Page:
Saturday, May 25, 2013
"The Entombment of Christ" by Caravaggio
The New Orleans World's Fair was a big deal in 1984. We saved our pennies, put the kids in the car, and went. There was a lot to see, and we didn't see it all by any means.
Most of my memories of the exhibits at the Fair have been blotted out by that one memory from the Treasures of the Vatican exhibit. We entered the Vatican Pavilion and wandered through exhibits of interesting artifacts, intricately carved sarcophagi, sculptures, and other works of art.
The smaller exhibit rooms opened into a large room - a gallery where pictures lined the walls. And then I saw it - "The Entombment of Christ" by Michelangelo Caravaggio, and I've never been quite the same since.
I've always loved art, but having no formal education in art history, I couldn't identify this painting. Fortunately, there was a plaque there that gave the name of the painting and the artist's name. Before leaving the Vatican Pavilion, we went to the gift shop where I bought a very small print of "The Entombment of Christ" which, by the way, is also called "The Deposition." I still have it.
Since then I've learned a few facts about this painting. Michelangelo Caravaggio painted it in 1602 for St. Maria in Vallicella, a chapel in Rome. Today a copy hangs in this chapel, and the original painting resides in the Vatican.
I like realism in art, and Caravaggio was a leader in the realist trend of the seventeenth century. He arrived in Rome when he was in his early twenties. He didn't lack for work. Huge new churches were being built, and Caravaggio did his part to meet the demand for paintings to fill these churches.
There are three women in "The Entombment of Christ." Mary, the wife of Clopas, raises her hands to heaven as if to ask why this thing has happened. Mary Magdalene looks on with bowed head and a look of resigned grief. Mary, the mother of Jesus, spreads her arms wide over her son's body as mothers often do in their efforts to protect their children. I can almost hear her say, "Careful. Don't drop him."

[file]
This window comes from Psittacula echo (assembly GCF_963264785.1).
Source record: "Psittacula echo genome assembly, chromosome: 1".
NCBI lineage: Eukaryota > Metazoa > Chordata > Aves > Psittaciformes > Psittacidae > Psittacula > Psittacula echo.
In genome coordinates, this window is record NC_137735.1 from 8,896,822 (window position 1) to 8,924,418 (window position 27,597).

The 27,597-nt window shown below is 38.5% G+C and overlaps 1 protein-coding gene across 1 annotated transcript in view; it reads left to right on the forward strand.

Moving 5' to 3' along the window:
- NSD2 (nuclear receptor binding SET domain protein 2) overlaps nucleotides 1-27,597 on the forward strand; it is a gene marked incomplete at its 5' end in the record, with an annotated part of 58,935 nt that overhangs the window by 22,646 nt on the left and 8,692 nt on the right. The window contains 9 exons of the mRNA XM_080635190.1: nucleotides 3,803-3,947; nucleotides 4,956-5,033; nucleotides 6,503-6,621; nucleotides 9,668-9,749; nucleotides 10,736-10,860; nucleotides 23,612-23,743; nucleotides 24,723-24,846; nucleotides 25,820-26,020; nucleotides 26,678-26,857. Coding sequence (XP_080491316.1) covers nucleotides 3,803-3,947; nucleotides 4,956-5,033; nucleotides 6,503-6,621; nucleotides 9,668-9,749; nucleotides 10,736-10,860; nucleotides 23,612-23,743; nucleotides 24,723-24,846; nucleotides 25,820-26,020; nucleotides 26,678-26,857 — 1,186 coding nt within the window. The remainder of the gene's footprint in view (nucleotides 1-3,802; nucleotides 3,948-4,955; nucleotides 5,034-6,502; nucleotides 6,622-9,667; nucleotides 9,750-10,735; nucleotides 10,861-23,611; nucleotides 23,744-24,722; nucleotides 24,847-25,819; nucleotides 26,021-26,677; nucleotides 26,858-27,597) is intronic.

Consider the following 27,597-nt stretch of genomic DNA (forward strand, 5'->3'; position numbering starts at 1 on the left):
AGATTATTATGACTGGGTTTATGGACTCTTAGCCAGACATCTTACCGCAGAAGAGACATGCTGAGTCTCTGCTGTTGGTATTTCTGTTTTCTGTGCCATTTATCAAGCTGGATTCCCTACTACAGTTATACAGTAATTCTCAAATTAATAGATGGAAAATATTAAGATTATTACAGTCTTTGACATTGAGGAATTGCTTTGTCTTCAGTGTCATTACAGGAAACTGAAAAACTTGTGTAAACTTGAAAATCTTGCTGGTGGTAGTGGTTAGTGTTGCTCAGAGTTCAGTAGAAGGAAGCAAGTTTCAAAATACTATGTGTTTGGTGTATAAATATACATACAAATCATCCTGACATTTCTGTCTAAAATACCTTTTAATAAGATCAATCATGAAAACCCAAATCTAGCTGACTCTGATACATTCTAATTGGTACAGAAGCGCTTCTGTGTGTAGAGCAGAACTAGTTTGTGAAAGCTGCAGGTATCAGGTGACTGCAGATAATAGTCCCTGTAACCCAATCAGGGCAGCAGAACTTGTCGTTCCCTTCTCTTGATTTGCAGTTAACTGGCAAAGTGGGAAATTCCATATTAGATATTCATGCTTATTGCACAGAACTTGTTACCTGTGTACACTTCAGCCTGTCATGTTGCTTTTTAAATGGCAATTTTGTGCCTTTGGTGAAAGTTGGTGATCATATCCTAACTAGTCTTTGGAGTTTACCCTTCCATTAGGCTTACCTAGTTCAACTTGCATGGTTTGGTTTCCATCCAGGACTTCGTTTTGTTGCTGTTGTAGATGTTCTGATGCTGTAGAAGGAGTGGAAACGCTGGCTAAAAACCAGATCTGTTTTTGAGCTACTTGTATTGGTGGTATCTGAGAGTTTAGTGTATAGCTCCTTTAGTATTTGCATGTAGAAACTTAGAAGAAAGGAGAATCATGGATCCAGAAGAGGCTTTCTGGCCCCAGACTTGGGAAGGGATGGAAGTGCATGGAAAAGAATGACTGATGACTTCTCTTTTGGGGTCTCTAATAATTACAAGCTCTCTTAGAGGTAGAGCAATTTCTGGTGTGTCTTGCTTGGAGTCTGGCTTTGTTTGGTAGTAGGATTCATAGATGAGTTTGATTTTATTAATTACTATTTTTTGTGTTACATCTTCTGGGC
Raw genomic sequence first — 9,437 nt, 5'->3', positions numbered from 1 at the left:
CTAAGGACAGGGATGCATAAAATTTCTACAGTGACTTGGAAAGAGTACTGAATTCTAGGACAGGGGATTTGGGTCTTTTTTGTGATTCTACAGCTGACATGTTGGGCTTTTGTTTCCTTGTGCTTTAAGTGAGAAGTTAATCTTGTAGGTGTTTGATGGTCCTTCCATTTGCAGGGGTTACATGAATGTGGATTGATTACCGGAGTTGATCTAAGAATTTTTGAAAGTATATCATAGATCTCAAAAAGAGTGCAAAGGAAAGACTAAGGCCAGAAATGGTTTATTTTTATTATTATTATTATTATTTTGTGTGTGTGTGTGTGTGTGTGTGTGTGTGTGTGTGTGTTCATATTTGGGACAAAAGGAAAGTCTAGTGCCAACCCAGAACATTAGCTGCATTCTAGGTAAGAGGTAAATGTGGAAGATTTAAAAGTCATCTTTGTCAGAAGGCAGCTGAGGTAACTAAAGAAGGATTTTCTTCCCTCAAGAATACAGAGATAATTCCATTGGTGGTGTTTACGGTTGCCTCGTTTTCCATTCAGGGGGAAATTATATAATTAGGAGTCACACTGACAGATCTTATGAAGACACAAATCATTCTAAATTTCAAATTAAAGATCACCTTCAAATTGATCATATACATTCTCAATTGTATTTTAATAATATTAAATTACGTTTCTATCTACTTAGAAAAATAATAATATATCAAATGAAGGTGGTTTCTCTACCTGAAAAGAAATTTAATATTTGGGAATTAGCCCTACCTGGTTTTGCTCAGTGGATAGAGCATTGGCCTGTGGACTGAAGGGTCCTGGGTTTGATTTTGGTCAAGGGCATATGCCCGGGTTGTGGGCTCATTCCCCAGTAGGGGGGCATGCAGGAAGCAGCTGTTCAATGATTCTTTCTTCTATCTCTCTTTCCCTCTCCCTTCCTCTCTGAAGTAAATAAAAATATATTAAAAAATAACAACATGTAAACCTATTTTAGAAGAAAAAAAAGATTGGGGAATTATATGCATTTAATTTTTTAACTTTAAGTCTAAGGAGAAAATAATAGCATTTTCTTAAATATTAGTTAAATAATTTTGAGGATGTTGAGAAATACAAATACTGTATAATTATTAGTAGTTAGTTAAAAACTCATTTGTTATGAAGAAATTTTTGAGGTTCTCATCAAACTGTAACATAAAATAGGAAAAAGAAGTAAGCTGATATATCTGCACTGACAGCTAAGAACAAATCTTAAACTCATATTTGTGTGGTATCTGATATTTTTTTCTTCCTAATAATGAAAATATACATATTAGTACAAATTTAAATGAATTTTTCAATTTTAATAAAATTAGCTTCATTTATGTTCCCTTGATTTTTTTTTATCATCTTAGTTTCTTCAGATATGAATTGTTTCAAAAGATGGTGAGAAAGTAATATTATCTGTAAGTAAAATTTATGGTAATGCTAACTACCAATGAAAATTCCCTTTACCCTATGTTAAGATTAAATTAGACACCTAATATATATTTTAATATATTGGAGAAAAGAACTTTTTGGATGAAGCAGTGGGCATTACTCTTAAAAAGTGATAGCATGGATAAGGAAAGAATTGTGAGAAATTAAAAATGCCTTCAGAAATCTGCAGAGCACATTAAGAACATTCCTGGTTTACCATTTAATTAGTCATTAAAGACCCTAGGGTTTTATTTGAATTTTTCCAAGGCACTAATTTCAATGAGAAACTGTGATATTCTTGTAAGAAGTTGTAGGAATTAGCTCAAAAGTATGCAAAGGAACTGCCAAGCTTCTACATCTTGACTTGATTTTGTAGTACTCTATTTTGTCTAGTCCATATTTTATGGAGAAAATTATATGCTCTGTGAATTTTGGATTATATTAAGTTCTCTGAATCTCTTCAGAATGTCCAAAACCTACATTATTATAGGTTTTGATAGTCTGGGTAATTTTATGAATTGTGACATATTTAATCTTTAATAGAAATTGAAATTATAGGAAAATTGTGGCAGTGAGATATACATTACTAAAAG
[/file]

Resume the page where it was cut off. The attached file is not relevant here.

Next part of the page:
Jesus is portrayed as a muscular man - a realistic interpretation, I think, since after all, he was a carpenter and had spent his adult life lifting and fashioning wood into useful objects or dwellings.
It is Nicodemus whose arms are circled around and under Jesus' knees. There seems to be some confusion about who Caravaggio was portraying in the shadowy figure who supports the upper part of Jesus' body. Some art experts say it is the disciple John, and others suggest that it may have been Joseph of Arimathea in whose tomb Jesus was buried.
It's an understatement to say that this is a large painting. It's 6.5 feet wide and 10 feet high. It is bigger than life. In the gallery at the New Orleans World's Fair, it was hung fairly low to the floor. I felt like I could almost step into the scene. And indeed Nicodemus looked straight out at me and said, "For you. He died for you." It was quite an experience. I didn't hear an audible voice that people around me could hear, but I heard it nonetheless.
Until that moment, I thought he had done it for other people - people who were more righteous that I was. Sometimes I was more hopeful and thought that he died for humanity in general, and maybe - just maybe - by the skin of my teeth I could be accepted as a member of that human sea.
But Caravaggio's masterpiece brought me an epiphany - the knowledge that Christ sacrificed himself for me - the individual person, me! - as he also sacrificed himself for the individual person, you! Thanks be to God.